346.24: Crossing at uncontrolled intersection or crosswalk.

(1) At an intersection or crosswalk where traffic is not controlled by traffic control signals or by a traffic officer, the operator of a vehicle shall yield the right-of-way to a pedestrian, or to a person riding a bicycle or electric personal assistive mobility device in a manner which is consistent with the safe use of the crosswalk by pedestrians, who is crossing the highway within a marked or unmarked crosswalk.

In the video (which I filmed on New Years Day), I walk a few feet into the crosswalk and wait patiently as car after car blows past me. Eventually, I get fed up with waiting and start to walk into the middle of the road, where the first lane of traffic is persuaded to stop. Then finally I keep walking into the second lane where cars just barely hit the brakes before entering the crosswalk and hitting me. I actually put my up, motioning the drivers to stop (although you can’t see that since I am filming from my perspective).

Forgive the expletives (or put the video on mute, the sound is not really necessary), but when I have to risk my life just walking home every day, I get pretty angry about it.

That is the state of pedestrian safety today. And this video is taken at a designated crosswalk! In spaces without signage or painted lines in the road, the cars blow by continuously in an even more dangerous manner. Pedestrian safety is not just the battle cry of angry hippies. It is a necessary component of all city planning and road design. It is the difference between life and death for your child walking home from school, your friend riding her wheelchair, your father taking his dog for a walk, your grandpa on his way to church and you, wherever you choose to go that does not involve a car.

So please, if you’re a driver, always stop for pedestrians. And if you’re a pedestrian, know that you have an absolute right to be where you are. It’s only by continuing to declare our presence and the value of our lives that we can move into a future of greater safety for everyone.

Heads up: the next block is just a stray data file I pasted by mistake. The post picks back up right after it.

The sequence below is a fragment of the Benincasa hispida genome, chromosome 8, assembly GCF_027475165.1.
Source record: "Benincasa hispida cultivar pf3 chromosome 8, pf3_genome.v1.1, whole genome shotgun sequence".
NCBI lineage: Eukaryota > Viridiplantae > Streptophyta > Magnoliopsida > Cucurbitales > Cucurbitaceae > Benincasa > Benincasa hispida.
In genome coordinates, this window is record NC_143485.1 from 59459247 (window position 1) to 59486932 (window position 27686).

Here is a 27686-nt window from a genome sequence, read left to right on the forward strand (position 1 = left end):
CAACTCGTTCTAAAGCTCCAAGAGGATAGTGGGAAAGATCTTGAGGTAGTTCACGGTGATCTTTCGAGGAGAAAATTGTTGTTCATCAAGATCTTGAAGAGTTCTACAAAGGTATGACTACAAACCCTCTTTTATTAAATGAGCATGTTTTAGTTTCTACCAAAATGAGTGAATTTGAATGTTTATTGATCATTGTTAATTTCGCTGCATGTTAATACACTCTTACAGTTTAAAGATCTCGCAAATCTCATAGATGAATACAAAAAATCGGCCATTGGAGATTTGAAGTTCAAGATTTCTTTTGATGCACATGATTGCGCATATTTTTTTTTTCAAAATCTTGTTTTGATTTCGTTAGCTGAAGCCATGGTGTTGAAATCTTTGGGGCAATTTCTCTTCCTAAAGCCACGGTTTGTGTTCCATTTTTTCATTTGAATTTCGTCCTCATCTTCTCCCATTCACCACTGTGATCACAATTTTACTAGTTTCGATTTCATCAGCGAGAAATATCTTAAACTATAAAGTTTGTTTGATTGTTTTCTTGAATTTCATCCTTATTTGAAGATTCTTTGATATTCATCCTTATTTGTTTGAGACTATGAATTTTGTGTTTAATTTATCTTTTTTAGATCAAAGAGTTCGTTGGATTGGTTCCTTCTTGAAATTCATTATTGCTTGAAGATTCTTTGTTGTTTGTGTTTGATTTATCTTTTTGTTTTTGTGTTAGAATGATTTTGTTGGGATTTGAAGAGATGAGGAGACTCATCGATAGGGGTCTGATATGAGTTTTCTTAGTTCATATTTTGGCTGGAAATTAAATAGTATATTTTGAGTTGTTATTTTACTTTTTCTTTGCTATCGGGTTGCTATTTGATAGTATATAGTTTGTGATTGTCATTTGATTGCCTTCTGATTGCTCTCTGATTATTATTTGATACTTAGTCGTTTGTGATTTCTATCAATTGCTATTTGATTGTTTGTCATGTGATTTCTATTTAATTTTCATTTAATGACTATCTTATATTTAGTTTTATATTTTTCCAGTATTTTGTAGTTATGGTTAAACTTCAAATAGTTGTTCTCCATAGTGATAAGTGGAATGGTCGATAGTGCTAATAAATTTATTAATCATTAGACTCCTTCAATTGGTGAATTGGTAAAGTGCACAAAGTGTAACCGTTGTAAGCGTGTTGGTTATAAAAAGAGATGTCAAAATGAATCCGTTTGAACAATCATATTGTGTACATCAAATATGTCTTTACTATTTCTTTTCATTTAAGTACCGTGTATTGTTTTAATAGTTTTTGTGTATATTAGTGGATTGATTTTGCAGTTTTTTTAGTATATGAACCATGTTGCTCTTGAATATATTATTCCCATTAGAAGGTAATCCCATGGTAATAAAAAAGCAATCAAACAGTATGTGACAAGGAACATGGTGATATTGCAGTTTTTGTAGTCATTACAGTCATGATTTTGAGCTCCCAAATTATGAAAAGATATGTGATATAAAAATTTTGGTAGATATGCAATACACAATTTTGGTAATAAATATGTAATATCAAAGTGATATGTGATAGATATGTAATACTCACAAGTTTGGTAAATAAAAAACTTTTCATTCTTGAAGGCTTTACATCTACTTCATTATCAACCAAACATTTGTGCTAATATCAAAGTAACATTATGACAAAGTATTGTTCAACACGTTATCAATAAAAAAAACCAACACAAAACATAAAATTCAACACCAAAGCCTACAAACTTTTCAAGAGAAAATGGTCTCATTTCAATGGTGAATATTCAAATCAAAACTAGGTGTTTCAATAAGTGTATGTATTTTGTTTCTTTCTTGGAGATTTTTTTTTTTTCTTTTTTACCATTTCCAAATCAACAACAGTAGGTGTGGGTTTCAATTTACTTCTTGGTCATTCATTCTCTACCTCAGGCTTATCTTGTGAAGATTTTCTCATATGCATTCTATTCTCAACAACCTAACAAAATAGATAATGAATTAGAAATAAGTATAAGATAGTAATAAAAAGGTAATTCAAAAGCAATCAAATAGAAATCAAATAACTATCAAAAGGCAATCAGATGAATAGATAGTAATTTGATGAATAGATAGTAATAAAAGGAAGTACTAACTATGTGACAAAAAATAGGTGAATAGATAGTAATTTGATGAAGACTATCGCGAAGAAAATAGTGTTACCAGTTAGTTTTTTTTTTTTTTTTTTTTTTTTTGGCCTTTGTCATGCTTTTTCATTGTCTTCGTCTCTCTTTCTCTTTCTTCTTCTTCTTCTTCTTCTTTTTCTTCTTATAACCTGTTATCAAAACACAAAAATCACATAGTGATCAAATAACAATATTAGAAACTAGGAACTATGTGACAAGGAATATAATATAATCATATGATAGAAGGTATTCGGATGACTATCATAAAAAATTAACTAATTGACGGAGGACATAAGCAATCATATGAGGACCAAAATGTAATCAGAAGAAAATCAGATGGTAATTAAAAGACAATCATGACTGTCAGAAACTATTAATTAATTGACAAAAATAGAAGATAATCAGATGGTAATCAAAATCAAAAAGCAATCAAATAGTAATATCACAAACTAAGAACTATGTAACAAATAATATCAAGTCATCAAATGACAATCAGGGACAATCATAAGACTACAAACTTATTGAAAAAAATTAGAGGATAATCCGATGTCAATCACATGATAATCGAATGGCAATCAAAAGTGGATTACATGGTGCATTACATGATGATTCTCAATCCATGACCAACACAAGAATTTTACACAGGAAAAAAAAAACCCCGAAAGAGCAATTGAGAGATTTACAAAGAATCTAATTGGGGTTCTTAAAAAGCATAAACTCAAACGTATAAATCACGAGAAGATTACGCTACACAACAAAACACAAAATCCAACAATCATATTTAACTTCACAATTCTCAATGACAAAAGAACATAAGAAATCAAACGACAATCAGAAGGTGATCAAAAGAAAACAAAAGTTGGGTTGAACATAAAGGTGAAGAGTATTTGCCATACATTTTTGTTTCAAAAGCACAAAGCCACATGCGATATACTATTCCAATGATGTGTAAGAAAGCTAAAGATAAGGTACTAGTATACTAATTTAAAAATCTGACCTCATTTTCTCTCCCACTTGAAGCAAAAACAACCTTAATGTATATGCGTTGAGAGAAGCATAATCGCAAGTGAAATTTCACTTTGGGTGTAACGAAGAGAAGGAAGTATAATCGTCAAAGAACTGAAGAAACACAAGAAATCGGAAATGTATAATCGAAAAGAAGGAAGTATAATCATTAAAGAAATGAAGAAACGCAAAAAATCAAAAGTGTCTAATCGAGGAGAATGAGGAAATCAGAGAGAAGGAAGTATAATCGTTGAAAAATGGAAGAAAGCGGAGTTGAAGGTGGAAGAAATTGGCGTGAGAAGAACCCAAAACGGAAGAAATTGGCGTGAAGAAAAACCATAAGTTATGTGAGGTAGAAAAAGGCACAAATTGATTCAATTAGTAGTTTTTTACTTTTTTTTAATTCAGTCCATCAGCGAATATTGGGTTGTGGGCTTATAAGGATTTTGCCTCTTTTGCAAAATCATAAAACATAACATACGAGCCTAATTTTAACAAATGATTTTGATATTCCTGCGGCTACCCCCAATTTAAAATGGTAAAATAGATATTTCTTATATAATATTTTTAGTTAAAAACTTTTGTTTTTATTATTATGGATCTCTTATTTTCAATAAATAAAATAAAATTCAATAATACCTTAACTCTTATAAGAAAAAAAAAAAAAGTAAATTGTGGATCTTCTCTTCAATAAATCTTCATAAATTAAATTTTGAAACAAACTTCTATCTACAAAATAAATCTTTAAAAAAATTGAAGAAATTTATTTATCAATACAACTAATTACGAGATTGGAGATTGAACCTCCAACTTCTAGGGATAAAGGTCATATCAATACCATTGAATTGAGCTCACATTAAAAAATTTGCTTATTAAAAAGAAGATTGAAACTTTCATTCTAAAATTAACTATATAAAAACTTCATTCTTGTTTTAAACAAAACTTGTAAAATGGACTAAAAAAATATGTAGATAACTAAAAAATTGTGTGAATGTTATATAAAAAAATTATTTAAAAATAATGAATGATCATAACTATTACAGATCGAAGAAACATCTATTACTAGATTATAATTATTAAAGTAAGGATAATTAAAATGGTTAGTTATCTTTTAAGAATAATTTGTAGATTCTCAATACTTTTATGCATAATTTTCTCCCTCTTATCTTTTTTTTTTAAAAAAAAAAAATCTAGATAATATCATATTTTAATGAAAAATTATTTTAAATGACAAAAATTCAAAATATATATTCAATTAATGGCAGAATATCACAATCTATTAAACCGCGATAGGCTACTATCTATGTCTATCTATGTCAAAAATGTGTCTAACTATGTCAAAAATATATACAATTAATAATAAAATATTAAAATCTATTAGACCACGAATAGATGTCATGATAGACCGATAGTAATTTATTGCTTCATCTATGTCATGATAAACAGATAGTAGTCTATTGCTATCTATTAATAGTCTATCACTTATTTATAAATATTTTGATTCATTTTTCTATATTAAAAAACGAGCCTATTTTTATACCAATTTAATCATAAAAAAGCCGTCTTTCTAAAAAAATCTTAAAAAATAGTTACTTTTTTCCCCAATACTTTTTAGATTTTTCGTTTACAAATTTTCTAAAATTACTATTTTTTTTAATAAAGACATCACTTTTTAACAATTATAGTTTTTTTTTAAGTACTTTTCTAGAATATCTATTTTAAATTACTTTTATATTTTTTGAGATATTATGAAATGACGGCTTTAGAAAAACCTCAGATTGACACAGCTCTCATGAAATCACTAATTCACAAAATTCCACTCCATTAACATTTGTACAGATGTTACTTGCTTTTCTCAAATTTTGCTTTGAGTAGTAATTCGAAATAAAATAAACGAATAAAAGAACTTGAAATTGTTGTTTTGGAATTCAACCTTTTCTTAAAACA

3 Half-Assed Attempts at Walkability


I made it to Milwaukee, WI, my new home! (Although that photo is not what it looks like now. Not for a couple months at least.) During my first few days here I saw the apartment we’re moving into soon, cooked and baked more than I have in weeks, and adjusted to a new freelance schedule. So far the biggest shocks to my system after moving from NYC have not been the lack of skyscrapers, the Midwestern accents, or the quiet atmosphere (praise the Lord for this). No, the biggest change has been the drastic shift in my transportation options.

Milwaukee is definitely a car-centric city, but I do not have a car (nor do I have plans to procure one)—just my feet and a bus pass. I was prepared for this, but it’s still a huge change coming from New York, which is the land of quick, cheap and easy public transit.

One thing I noticed upon my preliminary attempts at traveling by foot was the half-assed nature of walkability in this place. The city is chipping away at it’s auto-oriented streets with sidewalks, crosswalks and more, but none of these are quite accomplishing what they’re supposed to because they weren’t invested with the proper amount of forethought and intention in the beginning. This is not unique to Milwaukee by any means. It’s also not a bad thing at face value: better to have some sidewalks than none at all, right? However, as someone who is always looking for ways to improve cities, I have to take them to task when they half-ass their walkable places. Here are three of those half-assed attempts, and ideas for how to make them better:

1.  The sidewalk that suddenly terminates. Here’s what it looks like: You’ve charted your course to the grocery store and you’re making good time on the sidewalk. You can see the store two blocks ahead of you when all of a sudden, you realize that the sidewalk is about to end and only way forward is in the road. We usually encounter these interruptions near busy, multilane streets where the focus is obviously on the driver, so much so that it appears the engineers forgot that there might be pedestrians around.

Solution: It’s probably not doable for most towns to interconnect every one of their sidewalks, but at the very least, Continue reading